Tony La Russa shuts down possibility of Albert Pujols reunion on White Sox: 'Not a fit here'

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There will not be an Albert Pujols-Tony La Russa reunion on the Chicago White Sox, if the manager is to be believed.

La Russa addressed the possibility while speaking with reporters on Friday, the day after Pujols was released by the Los Angeles Angels in the final year of his mammoth 10-year, $240 million contract. La Russa managed Pujols for 11 years during their time with the St. Louis Cardinals.

While La Russa is a friendly face for Pujols, the manager said that his team simply doesn't have room at designated hitter.

From Scott Merkin of

“We've got [José Abreu] and then you've got [Yermín Mercedes], and even if Yermín gets a little less hot, it's a good way to maneuver that DH and get other guys off their feet,” La Russa said. “There's not a fit here, unfortunately.”

As far as playing time goes, Pujols remains stuck at the designated hitter and first base position, though he's not a particularly good first baseman these days. The White Sox are well-stocked at the two interlocking positions, with Abreu, the reigning American League MVP, at first base and Mercedes, one of this season's breakout players so far, at DH. Those two have accounted for 90% of the starts at the two positions this season.

The White Sox also have players like Jake Lamb and former third overall pick Andrew Vaughn on the roster, so there really isn't a need for an extra bat, as La Russa says.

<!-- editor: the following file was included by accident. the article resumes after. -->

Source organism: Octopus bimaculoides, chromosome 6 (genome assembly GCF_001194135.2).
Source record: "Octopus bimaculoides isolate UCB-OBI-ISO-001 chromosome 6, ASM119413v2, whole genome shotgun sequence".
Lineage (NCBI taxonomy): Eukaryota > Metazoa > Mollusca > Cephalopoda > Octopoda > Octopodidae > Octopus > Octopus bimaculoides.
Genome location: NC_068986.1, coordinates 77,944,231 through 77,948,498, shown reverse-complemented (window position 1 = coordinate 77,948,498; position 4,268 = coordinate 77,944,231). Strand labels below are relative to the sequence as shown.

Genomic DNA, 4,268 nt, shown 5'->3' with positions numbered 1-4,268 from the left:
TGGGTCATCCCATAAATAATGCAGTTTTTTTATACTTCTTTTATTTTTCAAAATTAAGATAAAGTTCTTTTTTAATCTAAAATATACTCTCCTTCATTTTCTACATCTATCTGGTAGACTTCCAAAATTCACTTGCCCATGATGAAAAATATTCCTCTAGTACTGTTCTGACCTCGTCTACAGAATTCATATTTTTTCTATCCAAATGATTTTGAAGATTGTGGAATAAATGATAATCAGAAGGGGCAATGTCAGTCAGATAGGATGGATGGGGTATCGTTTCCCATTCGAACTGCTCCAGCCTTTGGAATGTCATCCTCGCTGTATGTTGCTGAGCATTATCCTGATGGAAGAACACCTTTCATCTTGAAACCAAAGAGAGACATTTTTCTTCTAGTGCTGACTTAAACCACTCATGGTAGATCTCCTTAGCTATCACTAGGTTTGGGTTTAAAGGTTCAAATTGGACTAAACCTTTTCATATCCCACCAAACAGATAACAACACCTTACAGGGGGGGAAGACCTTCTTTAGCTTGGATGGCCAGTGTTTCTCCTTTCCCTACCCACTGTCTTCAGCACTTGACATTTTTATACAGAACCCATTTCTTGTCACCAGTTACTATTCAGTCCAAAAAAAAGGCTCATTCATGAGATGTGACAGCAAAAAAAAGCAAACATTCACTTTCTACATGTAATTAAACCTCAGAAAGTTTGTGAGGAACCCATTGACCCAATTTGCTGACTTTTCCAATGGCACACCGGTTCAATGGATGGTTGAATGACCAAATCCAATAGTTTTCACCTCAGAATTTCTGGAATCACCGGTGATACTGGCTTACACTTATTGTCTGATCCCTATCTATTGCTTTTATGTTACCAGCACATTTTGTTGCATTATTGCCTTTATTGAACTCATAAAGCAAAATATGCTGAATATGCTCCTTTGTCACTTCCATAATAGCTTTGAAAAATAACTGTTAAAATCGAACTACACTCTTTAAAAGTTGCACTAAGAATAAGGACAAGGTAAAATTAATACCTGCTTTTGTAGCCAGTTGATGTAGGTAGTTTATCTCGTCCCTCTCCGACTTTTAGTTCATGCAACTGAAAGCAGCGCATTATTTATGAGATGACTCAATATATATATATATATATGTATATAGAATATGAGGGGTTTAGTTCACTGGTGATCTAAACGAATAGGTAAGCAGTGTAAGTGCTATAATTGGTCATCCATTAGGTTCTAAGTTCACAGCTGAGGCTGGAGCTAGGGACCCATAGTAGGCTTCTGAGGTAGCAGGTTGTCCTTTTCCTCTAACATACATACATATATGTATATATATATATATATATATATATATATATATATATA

Where could Albert Pujols land?

So the White Sox possibility isn't happening. Are there any other teams that could use Pujols' talents?

It's hard to see the 41-year-old Pujols having much of a market. He hasn't posted an OPS+ above league average since 2016, and this season was looking particularly brutal with a .198/.250/.372 slash line in 92 plate appearances. That production isn't going to cut it when first base represents your defensive ceiling, and not even a particularly good defensive first base at that.

At this point, the main benefit of signing Pujols at this point is, ironically, his price. The Angels remain on the hook for Pujols' $30 million salary this year, so any team that signs him will probably only have to pay him the major league minimum of about $570,000.

It goes without saying he'll probably have to stay in the American League because of the DH. That could mean teams like the Cleveland Indians or Toronto Blue Jays, which are currently struggling at one of his positions. There are also teams with injuries at first base like the New York Yankees or Cincinnati Reds. And who knows, maybe hurt feelings have dissipated enough that the St. Louis Cardinals could bring him back for old time's sake.

The overwhelming betting favorite, though, might be retirement. Pujols has little else to prove, isn't nearing any major milestones and is getting paid anyway. He's said he wants to keep playing, but teams are aware of his limitations, and that might just not make the name and attention worth it.

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